The pain and suffering that come with loss and grief can render anyone speechless.  Without words to express what the soul feels, grief, can distance us from others.  We might feel as if time has frozen and the world has stopped.  We might feel numb, detached, or even angry at other people going about their everyday lives when ours has just been shattered.  These are normal reactions to loss, and we need to face them with self-compassion and acceptance.  Some people need time alone to freely express their emotions and find some solace.  Those around should honor that need and be willing to provide a safe space of privacy while remaining a loving presence for the grieving person.  The power of community is essential to break feelings of loneliness and isolation.

If you are grieving the loss of a loved one, first I want to say, no words are enough to comfort your broken heart.  Second, I want you to know there is no right or wrong way to grieve.  You are free to feel the pain and hurt of your loss.  Know that you are loved.

If you or someone you know need help dealing with grief or managing a loss, seek the support of a trusted friend, visit a grief support group or consult with a mental health professional.

The Ebb and Flow of Loss and Grief, Part 1

"No one ever told me that grief felt so like fear."
                                                                       C.S. Lewis

Loss and grief.  How can these two short words carry such a profound emotional, physiological and psychological weight?  I invite you to stay connected as we navigate through the waters of loss and grief in this series of posts.  Are you on board?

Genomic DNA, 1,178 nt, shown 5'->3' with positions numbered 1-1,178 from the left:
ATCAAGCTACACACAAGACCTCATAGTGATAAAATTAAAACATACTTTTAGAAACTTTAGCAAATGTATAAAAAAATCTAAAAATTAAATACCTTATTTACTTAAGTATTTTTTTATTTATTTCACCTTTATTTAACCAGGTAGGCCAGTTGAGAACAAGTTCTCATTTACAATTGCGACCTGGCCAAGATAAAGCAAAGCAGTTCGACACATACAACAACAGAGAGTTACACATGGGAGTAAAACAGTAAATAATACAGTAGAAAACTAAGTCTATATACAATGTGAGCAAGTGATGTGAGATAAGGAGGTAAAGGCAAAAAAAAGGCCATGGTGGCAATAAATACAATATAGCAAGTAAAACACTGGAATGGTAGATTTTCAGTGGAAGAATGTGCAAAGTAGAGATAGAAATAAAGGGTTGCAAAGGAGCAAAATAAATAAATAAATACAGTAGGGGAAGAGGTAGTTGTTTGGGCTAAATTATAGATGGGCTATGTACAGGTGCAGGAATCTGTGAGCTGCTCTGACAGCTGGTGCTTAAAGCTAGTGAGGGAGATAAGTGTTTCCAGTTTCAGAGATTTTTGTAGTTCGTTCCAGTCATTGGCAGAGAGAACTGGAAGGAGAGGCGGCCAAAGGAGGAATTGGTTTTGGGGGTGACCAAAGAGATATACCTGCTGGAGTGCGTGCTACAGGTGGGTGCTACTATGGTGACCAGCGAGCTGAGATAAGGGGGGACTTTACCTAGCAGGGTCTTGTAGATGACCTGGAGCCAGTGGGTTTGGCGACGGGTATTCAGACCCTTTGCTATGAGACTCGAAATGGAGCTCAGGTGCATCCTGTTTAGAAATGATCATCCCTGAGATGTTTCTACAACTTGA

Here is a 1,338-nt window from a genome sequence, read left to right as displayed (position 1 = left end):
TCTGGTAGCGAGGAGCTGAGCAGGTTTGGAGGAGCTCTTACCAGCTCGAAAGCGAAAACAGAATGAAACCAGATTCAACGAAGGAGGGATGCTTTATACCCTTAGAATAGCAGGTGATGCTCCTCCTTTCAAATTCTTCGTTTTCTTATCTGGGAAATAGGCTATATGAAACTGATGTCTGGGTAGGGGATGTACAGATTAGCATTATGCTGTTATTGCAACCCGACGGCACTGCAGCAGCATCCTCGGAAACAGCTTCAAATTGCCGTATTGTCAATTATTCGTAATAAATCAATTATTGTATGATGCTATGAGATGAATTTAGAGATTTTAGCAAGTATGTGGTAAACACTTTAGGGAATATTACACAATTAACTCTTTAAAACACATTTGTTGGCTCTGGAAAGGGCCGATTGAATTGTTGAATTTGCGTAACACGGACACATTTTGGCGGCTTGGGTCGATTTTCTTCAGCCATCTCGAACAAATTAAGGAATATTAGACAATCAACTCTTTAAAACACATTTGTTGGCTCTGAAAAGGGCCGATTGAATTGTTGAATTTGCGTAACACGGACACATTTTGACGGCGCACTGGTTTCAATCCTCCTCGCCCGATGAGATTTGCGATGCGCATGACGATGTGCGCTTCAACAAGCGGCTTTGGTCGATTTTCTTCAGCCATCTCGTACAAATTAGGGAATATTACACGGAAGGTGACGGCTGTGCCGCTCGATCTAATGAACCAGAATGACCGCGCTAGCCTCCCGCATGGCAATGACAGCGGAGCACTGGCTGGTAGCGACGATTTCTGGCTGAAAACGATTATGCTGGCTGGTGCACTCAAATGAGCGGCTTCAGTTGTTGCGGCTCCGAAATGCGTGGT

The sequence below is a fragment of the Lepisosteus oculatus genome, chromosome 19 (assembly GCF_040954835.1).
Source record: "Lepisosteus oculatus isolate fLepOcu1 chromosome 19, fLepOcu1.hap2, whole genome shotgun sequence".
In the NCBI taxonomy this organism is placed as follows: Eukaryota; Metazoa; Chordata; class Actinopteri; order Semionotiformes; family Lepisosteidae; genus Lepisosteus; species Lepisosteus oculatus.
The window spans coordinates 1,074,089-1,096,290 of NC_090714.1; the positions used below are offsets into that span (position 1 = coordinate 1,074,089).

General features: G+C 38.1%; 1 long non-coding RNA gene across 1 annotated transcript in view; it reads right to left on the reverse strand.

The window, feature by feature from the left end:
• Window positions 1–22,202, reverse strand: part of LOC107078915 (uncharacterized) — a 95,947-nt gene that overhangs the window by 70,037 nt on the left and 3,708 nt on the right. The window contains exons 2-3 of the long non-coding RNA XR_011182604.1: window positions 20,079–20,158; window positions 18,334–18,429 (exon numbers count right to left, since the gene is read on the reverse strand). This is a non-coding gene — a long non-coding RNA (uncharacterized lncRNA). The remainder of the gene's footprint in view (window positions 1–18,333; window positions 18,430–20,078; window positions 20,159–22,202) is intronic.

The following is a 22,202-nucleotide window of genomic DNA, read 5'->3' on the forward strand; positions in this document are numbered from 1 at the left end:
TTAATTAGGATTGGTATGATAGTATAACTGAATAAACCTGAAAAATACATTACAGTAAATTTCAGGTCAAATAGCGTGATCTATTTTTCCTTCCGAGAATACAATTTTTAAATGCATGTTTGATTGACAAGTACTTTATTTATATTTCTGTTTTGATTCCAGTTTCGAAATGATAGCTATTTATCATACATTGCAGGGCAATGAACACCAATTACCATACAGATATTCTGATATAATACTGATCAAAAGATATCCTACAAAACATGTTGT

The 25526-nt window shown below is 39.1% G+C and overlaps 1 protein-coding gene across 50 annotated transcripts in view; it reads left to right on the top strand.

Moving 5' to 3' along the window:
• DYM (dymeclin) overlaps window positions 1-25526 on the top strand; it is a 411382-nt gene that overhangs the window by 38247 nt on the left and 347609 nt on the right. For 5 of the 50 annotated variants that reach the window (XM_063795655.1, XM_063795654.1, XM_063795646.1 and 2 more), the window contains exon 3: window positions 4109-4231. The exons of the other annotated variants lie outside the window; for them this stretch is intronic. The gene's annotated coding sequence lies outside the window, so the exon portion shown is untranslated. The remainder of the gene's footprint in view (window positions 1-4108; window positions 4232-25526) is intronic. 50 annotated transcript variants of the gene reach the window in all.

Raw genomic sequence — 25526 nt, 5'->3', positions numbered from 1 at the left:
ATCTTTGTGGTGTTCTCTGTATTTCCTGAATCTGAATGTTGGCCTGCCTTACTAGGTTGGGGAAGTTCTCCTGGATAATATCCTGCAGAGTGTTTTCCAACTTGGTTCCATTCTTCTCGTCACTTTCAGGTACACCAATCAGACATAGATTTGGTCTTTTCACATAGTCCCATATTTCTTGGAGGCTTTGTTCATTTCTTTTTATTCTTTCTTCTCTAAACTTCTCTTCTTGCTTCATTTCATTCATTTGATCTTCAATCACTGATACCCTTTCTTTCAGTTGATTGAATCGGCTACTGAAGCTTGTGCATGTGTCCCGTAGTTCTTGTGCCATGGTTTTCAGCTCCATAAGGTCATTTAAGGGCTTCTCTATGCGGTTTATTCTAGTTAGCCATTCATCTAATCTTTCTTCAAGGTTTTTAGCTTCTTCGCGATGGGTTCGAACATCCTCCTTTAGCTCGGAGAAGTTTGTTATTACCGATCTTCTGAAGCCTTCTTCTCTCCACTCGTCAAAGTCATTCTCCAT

When you have not been acquainted with loss, usually the first thing that comes to mind when you hear the word is the thought of losing someone dear to your heart.  Perhaps because that which we most treasure is what we are most afraid of losing.  However, when you have experienced heart-wrenching loss, hearing the word could evoke waves of pain, anger, loneliness, emptiness, a deep longing … so strong they threaten to swipe you into the oceans deep of your soul.  A huge gaping hole in the heart that finds no closure.

Any attempt to put into words what a grieving heart feels will be insufficient.  I only know that whatever a heart shattered by loss and grief feels needs to be honored and respected.  Now, loss not only happens by dying but also by virtue of living.  Loss is quotidian.  Mostly inevitable.  Usually disruptive.  Definitely painful.  Big or small, loss hurts, and we don’t like it.   Society in general has trained us to despise losing.  No one likes to be thought of as a “loser” or to be in the company of one regarded as such.  The irony is that being alive in this broken world means that we all, at some point or another, will become “losers”.  Life is made up of relationships to people, things, hopes, dreams, and expectations- all of which are at risk of being lost or shattered.  In this sense, all of us are experiencing, have experienced or are in the way to experience some kind of loss.